A Statistical Portrait of American Postsecondary Students

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Students attending for-profit colleges are more likely to be poor, poorly prepared for college, most dependent on financial aid, most likely to be seeking a credential rather than a degree, twice as likely to be full-time students as part-time students, but most likely to earn high grades in college. Those are among the thousands of characteristics chronicled in a massive new study of students who first entered college during the 2003-04 school year published today by the Education Department’s National Center for Educational Statistics.

Although the percentage of female students is greater than the percentage of male students at every type of school – public, private nonprofit, for-profit, offering certificates or various degrees – women made up two-thirds of the enrollment at for-profit schools.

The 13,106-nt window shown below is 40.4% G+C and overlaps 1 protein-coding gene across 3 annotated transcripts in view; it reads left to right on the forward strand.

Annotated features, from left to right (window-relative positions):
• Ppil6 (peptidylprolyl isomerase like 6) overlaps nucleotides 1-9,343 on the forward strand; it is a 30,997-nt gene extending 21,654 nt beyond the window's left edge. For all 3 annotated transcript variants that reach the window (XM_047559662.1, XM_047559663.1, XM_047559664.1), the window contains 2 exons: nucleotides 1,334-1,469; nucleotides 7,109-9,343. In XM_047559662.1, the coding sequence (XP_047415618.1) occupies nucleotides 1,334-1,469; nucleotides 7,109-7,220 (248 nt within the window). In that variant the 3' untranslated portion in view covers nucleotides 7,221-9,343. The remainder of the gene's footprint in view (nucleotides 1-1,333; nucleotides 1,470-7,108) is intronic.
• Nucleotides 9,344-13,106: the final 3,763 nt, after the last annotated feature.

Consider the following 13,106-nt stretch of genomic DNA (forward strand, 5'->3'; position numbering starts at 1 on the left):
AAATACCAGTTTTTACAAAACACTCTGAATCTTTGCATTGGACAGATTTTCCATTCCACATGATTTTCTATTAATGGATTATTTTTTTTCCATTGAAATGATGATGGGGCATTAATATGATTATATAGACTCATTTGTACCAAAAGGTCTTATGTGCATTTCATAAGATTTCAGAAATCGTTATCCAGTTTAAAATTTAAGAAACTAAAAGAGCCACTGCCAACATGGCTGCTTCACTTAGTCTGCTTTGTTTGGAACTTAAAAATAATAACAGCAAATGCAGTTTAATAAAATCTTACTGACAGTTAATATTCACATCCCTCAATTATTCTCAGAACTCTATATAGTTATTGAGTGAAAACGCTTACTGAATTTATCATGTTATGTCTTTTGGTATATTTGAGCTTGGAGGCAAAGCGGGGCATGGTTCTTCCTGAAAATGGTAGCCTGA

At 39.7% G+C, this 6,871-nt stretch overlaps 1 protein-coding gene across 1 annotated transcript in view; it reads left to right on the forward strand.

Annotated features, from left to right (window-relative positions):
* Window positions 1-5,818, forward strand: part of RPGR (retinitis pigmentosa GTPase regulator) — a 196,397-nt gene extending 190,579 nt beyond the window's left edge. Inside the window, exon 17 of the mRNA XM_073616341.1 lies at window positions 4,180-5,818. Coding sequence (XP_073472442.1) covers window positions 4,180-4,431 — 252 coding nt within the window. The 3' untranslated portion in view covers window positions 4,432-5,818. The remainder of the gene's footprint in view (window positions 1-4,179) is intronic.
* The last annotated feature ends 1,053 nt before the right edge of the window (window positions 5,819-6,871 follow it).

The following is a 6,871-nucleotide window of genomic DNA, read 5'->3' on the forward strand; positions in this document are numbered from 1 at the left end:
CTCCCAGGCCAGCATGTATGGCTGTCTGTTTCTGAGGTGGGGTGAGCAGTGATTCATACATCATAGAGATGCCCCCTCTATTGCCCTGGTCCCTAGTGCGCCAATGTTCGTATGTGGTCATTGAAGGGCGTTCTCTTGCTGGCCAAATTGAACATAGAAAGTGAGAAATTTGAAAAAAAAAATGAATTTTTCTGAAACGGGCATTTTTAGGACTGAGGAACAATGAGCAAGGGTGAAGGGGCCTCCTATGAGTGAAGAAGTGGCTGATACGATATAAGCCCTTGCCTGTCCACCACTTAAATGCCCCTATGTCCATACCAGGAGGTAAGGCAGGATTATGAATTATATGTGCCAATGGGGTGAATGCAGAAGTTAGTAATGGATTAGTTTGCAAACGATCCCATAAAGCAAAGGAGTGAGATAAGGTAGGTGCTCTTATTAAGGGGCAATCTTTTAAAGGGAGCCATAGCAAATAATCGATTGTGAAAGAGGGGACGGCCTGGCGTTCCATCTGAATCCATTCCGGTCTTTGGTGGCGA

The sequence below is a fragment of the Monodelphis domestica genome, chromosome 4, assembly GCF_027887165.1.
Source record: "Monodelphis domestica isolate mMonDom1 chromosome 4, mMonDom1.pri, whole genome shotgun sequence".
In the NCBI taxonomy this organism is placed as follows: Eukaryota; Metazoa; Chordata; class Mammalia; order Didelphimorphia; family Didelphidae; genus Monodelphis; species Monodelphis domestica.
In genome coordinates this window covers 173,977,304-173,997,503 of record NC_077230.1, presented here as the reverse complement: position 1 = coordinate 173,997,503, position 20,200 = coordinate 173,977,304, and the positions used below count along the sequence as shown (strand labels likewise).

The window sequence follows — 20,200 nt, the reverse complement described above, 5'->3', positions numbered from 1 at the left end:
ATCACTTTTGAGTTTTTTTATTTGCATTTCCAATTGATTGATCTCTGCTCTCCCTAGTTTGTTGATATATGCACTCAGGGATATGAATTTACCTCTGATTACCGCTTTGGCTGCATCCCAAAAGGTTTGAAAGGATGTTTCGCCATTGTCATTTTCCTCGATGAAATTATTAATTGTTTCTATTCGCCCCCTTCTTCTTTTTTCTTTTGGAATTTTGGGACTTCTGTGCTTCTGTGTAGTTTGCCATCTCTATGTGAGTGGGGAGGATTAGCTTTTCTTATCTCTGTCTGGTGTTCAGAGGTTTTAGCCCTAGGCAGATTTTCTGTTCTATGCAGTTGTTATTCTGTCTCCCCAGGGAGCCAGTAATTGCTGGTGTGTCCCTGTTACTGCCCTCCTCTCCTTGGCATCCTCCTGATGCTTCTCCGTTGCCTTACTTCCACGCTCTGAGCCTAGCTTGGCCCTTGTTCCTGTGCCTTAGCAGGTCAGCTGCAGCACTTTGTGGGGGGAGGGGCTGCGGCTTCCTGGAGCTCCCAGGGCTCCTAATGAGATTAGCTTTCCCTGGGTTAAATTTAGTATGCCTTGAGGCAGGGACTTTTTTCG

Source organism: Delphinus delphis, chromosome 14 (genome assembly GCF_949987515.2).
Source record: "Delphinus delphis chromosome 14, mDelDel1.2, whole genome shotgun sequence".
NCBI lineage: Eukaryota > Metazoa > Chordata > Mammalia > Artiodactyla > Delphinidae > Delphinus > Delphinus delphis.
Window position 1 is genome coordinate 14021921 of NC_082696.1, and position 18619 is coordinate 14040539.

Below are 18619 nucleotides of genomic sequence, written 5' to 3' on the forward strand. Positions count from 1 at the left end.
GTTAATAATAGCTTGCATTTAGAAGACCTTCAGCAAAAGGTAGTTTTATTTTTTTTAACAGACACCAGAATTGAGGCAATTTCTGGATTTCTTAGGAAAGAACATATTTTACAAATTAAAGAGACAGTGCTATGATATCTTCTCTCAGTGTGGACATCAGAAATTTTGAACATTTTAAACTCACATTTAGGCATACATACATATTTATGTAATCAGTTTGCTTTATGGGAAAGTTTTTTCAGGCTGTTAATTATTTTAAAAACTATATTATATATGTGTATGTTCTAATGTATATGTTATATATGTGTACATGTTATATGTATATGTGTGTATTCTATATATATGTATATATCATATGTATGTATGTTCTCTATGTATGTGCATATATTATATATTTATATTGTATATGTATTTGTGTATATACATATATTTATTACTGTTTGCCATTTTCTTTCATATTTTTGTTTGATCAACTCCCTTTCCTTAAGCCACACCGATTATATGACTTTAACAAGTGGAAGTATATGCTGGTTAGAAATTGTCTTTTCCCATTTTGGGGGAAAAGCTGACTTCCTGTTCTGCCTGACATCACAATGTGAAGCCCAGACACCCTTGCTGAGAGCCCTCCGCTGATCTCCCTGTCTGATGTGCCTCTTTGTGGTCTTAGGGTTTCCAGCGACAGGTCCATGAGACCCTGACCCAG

The report, Six Year Attainment, Persistence, Transfer, Retention and Withdrawal Rates of Students Who Began Postsecondary Education in 2003-04, presents a complete picture of college students in the first decade of the new century.

The information is presented in table after table, without much commentary, except to point out when the numbers are too small to be statistically significant. The tables even have their own tables, showing the likely margin of error for each major table.

In the 2003-04 school year, most of the students seeking credentials in programs that took less than two years went to for-profit schools (53.9 percent).

Six years later, a little more than half of the people who had sought a credential had attained one (52.9 percent), but only 17.9 percent of those who had sought at associate’s degree at a two-year school had completed that degree. In contrast, 63.2 percent of students who had sought a bachelor’s degree at a four-year college had completed their degrees. Overall, 50.5 percent of the students who began their postsecondary education in 2003-04 had no degree or credential six years later.

The 381-page report has an almost dizzying array of statistics that sometimes seems redundant, but actually represents a finer slice of the students’ demographics.